Media Foreign Affairs and National Security 2022.09.16
Political parties and their associations with religious groups are raising concern
the japan times on September 2, 2022
A month after the shocking assassination of former Prime Minister Shinzo Abe, the nation’s domestic politics seems to be entering into another labyrinth.
Critics have demanded that the ruling Liberal Democratic Party completely cut ties with the Unification Church and its affiliates, while some LDP supporters are quietly calling the ongoing power struggle a kind of 21st-century “witch hunt.”
In response on Wednesday, Prime Minister Fumio Kishida said that he will make it a matter of policy for LDP members in parliament to sever ties with the church, officially now known as the Family Federation for World Peace and Unification, and instructed the party to investigate any connections its politicians may have with the religious group.
While critics consider the Unification Church an antisocial religious cult that political parties must stay away from, some pundits claim that it is realistically impossible for politicians to ask their supporters’ religious affiliation and reject them depending on the answer.
The Japanese media has unanimously criticized the Unification Church as being an “antisocial organization.” An Asahi Shimbun editorial from July 22, for example, said: “Since the 1980s, there has been heightened criticism of psychic sales and joint wedding ceremonies” by the group and its followers in Japan.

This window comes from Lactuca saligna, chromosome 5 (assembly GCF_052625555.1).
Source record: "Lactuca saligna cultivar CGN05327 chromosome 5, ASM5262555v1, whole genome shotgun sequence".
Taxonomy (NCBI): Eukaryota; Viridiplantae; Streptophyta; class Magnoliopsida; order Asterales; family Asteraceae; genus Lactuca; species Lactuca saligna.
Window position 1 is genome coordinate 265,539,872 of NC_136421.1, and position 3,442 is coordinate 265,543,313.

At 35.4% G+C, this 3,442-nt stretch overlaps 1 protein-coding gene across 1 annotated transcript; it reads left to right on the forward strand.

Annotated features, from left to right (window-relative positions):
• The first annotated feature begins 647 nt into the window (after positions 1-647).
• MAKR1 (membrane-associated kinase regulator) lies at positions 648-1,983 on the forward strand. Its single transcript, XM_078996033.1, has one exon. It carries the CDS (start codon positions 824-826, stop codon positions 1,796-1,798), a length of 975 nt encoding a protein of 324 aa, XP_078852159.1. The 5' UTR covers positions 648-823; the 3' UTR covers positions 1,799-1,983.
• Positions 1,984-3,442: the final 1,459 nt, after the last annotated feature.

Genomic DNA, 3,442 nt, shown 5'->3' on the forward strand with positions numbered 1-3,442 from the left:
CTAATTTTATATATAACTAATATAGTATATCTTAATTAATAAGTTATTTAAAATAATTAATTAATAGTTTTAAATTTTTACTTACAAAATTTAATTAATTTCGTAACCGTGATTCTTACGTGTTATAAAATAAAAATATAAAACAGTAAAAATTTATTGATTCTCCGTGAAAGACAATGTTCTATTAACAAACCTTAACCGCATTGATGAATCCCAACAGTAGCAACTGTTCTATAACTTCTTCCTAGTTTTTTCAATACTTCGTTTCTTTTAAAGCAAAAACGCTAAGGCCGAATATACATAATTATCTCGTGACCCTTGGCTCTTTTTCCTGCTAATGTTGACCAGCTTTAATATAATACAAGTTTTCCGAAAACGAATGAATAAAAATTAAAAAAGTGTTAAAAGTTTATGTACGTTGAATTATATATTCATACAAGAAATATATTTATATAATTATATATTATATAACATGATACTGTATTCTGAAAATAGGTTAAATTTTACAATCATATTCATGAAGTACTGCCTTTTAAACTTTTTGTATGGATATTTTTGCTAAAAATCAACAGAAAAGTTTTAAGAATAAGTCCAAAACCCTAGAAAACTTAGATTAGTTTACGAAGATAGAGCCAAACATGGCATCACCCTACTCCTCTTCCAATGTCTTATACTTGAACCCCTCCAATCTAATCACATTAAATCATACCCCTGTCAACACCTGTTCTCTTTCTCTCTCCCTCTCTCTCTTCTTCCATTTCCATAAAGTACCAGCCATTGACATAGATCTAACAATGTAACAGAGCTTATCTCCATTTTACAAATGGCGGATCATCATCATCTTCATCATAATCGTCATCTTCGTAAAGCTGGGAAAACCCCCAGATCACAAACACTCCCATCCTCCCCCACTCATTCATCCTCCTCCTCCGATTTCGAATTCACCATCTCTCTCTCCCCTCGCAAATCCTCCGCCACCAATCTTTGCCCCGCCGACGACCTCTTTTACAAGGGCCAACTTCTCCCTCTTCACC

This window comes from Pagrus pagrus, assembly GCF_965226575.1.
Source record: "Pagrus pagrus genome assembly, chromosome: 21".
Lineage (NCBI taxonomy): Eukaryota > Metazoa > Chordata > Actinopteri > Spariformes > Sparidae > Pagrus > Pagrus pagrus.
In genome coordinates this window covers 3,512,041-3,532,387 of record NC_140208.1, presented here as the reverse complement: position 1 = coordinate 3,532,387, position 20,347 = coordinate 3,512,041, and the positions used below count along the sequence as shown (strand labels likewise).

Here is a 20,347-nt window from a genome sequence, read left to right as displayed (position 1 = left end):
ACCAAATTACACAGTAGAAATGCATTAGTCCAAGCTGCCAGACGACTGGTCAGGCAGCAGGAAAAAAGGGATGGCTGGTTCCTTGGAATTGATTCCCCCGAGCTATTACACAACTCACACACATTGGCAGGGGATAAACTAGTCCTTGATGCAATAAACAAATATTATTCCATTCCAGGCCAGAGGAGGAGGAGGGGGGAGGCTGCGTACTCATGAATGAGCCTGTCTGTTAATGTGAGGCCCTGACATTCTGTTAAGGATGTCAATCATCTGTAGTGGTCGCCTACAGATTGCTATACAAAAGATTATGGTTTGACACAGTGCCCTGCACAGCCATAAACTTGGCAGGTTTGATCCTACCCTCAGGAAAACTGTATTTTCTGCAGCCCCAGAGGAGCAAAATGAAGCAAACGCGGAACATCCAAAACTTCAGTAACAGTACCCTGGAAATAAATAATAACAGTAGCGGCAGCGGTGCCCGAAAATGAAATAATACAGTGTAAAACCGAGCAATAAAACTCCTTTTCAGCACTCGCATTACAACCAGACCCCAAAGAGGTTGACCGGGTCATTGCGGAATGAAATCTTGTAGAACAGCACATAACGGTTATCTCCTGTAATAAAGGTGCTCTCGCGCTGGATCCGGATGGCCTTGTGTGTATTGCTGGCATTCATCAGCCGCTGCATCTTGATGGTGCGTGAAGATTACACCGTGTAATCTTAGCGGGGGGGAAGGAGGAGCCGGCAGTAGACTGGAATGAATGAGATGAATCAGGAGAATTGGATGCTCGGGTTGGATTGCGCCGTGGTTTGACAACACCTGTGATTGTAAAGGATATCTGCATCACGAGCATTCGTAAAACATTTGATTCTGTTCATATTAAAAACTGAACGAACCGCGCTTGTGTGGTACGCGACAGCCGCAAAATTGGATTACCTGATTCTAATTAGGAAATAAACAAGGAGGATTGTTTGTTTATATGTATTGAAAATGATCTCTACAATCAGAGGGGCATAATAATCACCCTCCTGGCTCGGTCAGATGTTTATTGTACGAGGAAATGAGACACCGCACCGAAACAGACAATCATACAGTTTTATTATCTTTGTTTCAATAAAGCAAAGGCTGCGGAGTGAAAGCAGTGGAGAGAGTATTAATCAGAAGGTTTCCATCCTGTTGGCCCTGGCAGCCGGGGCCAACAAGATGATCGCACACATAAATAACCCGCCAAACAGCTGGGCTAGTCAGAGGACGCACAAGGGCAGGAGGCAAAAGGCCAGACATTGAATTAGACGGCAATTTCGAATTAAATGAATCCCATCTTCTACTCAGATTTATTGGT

“In more than 30 legal cases brought by former believers,” the editorial continued, “the judges found the cult to be at fault. Many have been found guilty of violating the Specified Commercial Transactions Law, which prohibits soliciting people by concealing their true identities and for selling expensive jars, seals and other items to make people lose their judgment.”
In its Aug. 3 editorial, the Asahi also argued: “Politicians, who are supposed to protect people’s lives, should not endorse the activities of a cult that has become a social problem for its psychic sales methods and high donations” and “The LDP, which bears a particularly heavy responsibility, should investigate the situation and take this opportunity to make a clear break with the cult.”
But things aren’t so simple. First, such critics do not specifically identify what current actions by the Unification Church are problematic and what kind of relationship political parties should be prohibited from having with such an organization. In short, the criteria for determining whether a particular person is inappropriate remains unclear.
This could explain why some supporters of the LDP are using the term “witch hunt.” Any politician, from either the ruling and opposition parties who had relations with the church, whether it be sending a congratulatory telegram, paying a participation fee or giving a speech at a rally, is likely to be roundly denounced unless he or she can prove there is “completely no connection” with said religious group.